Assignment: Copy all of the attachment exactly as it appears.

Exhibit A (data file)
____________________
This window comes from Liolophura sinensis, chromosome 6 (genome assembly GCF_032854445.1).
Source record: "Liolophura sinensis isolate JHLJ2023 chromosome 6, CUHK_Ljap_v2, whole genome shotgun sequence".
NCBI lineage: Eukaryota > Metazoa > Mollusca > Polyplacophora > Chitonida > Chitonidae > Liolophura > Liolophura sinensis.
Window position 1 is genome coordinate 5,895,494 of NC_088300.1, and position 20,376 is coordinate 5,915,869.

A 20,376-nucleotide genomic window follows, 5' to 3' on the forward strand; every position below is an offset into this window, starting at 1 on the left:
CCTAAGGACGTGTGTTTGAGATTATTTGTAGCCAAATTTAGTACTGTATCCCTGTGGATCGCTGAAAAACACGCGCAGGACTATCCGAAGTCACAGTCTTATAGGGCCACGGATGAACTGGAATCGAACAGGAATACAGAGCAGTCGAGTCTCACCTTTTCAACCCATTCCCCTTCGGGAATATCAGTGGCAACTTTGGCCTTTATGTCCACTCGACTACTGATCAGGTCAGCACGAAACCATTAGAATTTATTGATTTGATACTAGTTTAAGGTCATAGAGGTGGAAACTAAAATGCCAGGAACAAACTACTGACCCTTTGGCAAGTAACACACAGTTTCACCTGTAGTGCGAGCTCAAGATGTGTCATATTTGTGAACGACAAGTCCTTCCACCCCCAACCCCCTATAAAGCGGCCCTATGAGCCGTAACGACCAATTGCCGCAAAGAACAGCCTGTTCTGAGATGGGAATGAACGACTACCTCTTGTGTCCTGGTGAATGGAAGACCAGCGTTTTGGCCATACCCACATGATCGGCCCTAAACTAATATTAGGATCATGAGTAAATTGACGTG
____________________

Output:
This window comes from Liolophura sinensis, chromosome 6 (genome assembly GCF_032854445.1).
Source record: "Liolophura sinensis isolate JHLJ2023 chromosome 6, CUHK_Ljap_v2, whole genome shotgun sequence".
NCBI lineage: Eukaryota > Metazoa > Mollusca > Polyplacophora > Chitonida > Chitonidae > Liolophura > Liolophura sinensis.
Window position 1 is genome coordinate 5,895,494 of NC_088300.1, and position 20,376 is coordinate 5,915,869.

A 20,376-nucleotide genomic window follows, 5' to 3' on the forward strand; every position below is an offset into this window, starting at 1 on the left:
CCTAAGGACGTGTGTTTGAGATTATTTGTAGCCAAATTTAGTACTGTATCCCTGTGGATCGCTGAAAAACACGCGCAGGACTATCCGAAGTCACAGTCTTATAGGGCCACGGATGAACTGGAATCGAACAGGAATACAGAGCAGTCGAGTCTCACCTTTTCAACCCATTCCCCTTCGGGAATATCAGTGGCAACTTTGGCCTTTATGTCCACTCGACTACTGATCAGGTCAGCACGAAACCATTAGAATTTATTGATTTGATACTAGTTTAAGGTCATAGAGGTGGAAACTAAAATGCCAGGAACAAACTACTGACCCTTTGGCAAGTAACACACAGTTTCACCTGTAGTGCGAGCTCAAGATGTGTCATATTTGTGAACGACAAGTCCTTCCACCCCCAACCCCCTATAAAGCGGCCCTATGAGCCGTAACGACCAATTGCCGCAAAGAACAGCCTGTTCTGAGATGGGAATGAACGACTACCTCTTGTGTCCTGGTGAATGGAAGACCAGCGTTTTGGCCATACCCACATGATCGGCCCTAAACTAATATTAGGATCATGAGTAAATTGACGTG